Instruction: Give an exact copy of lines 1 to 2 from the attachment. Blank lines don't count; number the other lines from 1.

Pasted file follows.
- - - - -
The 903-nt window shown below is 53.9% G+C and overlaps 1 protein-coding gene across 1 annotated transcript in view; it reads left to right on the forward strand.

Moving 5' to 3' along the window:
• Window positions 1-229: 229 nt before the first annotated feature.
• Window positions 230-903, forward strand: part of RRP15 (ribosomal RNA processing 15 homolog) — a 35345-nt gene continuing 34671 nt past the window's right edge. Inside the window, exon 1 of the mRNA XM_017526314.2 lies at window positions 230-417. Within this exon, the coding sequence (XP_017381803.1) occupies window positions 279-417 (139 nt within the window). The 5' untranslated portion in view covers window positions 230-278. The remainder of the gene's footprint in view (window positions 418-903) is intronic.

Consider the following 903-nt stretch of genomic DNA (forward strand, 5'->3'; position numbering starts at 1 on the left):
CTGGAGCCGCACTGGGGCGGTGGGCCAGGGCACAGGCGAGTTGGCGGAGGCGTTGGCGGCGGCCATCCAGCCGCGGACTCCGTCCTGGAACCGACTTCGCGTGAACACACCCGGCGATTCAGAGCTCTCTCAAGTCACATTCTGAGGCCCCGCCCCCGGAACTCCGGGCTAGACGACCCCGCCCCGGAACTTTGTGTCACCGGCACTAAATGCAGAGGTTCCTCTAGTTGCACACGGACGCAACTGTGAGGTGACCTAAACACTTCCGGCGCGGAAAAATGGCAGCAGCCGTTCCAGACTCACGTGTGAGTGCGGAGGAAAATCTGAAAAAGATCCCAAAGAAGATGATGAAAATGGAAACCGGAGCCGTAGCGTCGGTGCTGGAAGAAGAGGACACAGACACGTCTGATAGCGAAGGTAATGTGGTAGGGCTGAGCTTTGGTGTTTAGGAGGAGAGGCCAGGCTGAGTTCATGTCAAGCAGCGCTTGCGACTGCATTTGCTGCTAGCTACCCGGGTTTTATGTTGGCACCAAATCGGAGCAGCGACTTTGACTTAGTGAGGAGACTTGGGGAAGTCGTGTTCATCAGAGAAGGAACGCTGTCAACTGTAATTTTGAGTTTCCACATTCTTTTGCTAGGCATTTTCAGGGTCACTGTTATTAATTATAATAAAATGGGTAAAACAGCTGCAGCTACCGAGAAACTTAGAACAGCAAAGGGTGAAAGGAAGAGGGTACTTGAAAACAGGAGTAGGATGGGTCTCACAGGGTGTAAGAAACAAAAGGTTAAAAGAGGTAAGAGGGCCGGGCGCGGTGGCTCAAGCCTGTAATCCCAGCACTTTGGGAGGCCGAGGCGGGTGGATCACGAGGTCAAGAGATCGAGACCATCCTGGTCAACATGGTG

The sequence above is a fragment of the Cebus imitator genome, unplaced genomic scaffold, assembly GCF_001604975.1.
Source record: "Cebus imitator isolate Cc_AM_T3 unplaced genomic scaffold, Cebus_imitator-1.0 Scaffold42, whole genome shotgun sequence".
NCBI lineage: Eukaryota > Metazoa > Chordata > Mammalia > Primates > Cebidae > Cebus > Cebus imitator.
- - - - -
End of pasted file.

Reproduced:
The 903-nt window shown below is 53.9% G+C and overlaps 1 protein-coding gene across 1 annotated transcript in view; it reads left to right on the forward strand.

Moving 5' to 3' along the window: